Upon the closure of the Nauvoo temple, it was recorded in a dedicated journal, that almost 600 people had received their Second Anointing with many more others receiving sealings or endowments. It was also at this time that we have in the journal of Heber C. Kimball a description of the full second anointing ordinance which was composed of two parts.

The first part was an individual blessing, in the temple, which would seal all the conditional promises upon the recipient. The second part was then done at a future time in a private setting where the wife would wash the feet of the husband and then give him a priesthood blessing. According to Heber C. Kimball, this would give the wife a claim on her husband in the next life. Without this washing of feet ordinance, then she would have no direct claim on him.

Late 1800’s

After the Nauvoo temple was officially closed and the members moved west, they of course were initially very focused on their survival instead of the comforts of Nauvoo that they left behind. This resulted in many years with no recorded temple activity of any kind. However, starting in 1855 the Endowment House was dedicated which allowed the membership to undergo the, then all day Endowment ceremony.

It was however not until 1867 that Second Anointings were reinstated starting in the Endowment House. The reason for the long break in acceptable temple ordinances in unclear. However, Brigham Young did give clear instructions, which Wilford Woodruff recorded, that the individuals should be dressed in temple clothes while the administrator could be dressed as they pleased. He also clarified that if multiple people were receiving their second anointing, then each must be anointed in a separate meeting:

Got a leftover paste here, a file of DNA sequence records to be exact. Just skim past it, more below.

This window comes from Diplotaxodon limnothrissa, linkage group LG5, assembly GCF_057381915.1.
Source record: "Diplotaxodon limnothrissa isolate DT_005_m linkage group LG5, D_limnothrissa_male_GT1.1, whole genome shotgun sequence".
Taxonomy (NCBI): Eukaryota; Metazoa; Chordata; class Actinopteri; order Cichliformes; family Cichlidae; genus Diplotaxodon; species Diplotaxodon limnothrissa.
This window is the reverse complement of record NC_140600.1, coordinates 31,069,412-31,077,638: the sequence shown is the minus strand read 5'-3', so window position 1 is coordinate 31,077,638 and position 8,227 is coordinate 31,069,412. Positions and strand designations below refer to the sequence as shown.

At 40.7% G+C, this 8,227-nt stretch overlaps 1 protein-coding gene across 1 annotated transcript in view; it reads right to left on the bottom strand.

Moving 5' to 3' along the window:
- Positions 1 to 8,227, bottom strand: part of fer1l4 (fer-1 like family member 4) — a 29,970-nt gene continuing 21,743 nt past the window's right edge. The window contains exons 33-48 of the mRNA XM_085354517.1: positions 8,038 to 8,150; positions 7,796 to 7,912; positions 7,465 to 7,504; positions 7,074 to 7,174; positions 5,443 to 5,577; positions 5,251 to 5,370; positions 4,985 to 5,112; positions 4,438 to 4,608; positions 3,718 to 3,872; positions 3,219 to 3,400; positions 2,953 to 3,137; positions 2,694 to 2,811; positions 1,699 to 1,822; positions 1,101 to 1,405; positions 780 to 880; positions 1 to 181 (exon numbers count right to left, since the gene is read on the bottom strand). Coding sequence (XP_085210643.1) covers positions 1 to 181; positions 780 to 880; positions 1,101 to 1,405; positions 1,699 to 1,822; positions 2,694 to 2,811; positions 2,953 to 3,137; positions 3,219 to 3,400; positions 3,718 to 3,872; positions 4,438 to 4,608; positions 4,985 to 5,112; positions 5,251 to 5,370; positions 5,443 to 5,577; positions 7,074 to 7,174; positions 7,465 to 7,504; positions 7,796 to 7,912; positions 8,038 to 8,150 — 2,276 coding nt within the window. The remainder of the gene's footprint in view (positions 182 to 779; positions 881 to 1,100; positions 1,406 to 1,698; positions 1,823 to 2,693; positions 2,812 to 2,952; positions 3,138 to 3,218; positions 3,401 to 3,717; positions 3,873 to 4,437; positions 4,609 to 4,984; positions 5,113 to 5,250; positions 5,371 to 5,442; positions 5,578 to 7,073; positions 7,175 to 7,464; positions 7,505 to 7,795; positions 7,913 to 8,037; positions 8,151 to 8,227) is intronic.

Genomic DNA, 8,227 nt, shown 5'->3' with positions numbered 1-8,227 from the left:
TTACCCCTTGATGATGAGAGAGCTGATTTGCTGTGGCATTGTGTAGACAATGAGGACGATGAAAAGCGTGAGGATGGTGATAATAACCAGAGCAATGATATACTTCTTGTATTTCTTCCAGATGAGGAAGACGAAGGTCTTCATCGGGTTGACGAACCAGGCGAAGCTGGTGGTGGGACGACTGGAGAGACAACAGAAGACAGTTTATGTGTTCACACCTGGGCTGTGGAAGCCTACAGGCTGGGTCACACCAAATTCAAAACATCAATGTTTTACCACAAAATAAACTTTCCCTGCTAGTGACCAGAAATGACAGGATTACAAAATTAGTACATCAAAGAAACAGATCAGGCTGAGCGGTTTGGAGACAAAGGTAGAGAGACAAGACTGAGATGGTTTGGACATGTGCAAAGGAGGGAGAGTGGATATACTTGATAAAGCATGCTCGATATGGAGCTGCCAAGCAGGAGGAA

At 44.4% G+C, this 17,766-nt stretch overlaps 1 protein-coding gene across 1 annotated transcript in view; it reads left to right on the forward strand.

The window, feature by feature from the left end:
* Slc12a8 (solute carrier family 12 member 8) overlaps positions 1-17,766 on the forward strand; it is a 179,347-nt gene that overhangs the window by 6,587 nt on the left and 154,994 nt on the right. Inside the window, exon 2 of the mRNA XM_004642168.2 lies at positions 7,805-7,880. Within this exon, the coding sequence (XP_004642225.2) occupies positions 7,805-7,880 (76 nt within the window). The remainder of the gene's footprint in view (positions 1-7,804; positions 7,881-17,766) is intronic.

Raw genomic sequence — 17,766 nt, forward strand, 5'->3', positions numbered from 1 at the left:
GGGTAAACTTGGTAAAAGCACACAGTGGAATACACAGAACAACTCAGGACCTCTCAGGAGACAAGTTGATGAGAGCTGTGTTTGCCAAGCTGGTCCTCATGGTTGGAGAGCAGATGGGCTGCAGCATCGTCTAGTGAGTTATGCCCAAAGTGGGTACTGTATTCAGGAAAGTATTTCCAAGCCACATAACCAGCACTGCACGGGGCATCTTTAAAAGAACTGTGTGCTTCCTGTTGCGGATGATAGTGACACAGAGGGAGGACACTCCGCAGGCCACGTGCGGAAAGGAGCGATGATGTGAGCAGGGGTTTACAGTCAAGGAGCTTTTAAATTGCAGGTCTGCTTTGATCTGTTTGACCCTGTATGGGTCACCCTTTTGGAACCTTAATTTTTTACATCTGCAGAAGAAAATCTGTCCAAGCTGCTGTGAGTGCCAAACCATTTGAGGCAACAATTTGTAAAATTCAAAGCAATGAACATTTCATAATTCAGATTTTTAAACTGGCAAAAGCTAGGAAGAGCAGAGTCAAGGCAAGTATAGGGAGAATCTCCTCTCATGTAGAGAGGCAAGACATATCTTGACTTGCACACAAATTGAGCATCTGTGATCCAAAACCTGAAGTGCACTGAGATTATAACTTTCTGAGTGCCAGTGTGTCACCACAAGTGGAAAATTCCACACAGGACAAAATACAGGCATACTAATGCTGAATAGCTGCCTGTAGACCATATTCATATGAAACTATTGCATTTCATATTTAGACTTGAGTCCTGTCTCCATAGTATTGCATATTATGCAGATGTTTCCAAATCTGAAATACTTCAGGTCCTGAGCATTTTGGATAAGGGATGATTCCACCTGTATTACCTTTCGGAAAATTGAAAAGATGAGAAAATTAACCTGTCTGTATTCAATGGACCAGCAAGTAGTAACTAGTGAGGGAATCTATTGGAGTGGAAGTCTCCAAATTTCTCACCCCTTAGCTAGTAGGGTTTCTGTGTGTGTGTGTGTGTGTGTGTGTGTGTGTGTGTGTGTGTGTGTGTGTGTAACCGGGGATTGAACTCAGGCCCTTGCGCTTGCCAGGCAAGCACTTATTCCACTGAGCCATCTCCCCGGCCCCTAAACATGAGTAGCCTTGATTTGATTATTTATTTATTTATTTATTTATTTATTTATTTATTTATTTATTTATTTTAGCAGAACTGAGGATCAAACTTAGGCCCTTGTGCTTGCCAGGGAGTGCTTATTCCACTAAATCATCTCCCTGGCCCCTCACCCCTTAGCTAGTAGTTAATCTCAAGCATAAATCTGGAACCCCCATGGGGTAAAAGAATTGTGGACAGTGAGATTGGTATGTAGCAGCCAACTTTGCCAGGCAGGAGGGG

The Administrator may be dressed in his usual clothing or in his Priestly Robes as he may see fit. … There should be but one man anointed at any one meeting, if more than one man is anointed in a day, they should come together and open by Prayer as though their had not been any meeting before and thus continue to the end

Wilford Woodruff – Journal

The first recorded Second Anointing we have, in the Endowment House, is of Daniel H. Wells who was anointed along with his four wives. At this event Wilford Woodruff recorded:

The brethren rejoiced at the commencement again of the administration of these ordinances which had not been administered since they were in the Temple at Nauvoo

Wilford Woodruff – Journal

After a few days of polygamous couples receiving their anointings, Brigham Young made a small tweak to the ordinance which required the administrator to dress in temple clothes, offer the signs of the priesthood, and only perform one anointing in a day. Wilford Woodruff recorded:

It was decided by Presidet Young that we dress & offer up the signs of the Holy Priesthood before we give the 2d anointing & only anoint one man & his wives in one day at one place.

Wilford Woodruff – Journal

Again approximately 8 weeks later President Young changed things to allow for more than a single anointing per day. After this initial flurry of changes, it appears that the ordinance stabilized and was finally recorded along with the Endowment in 1877 shortly before Brigham’s death.

In 1883, President John Taylor speaking of the temple ordinances, which included the Second Anointing, remarked that many who were entering the temple were not worthy to do so and not taking the ordinances seriously afterwards. He mentioned: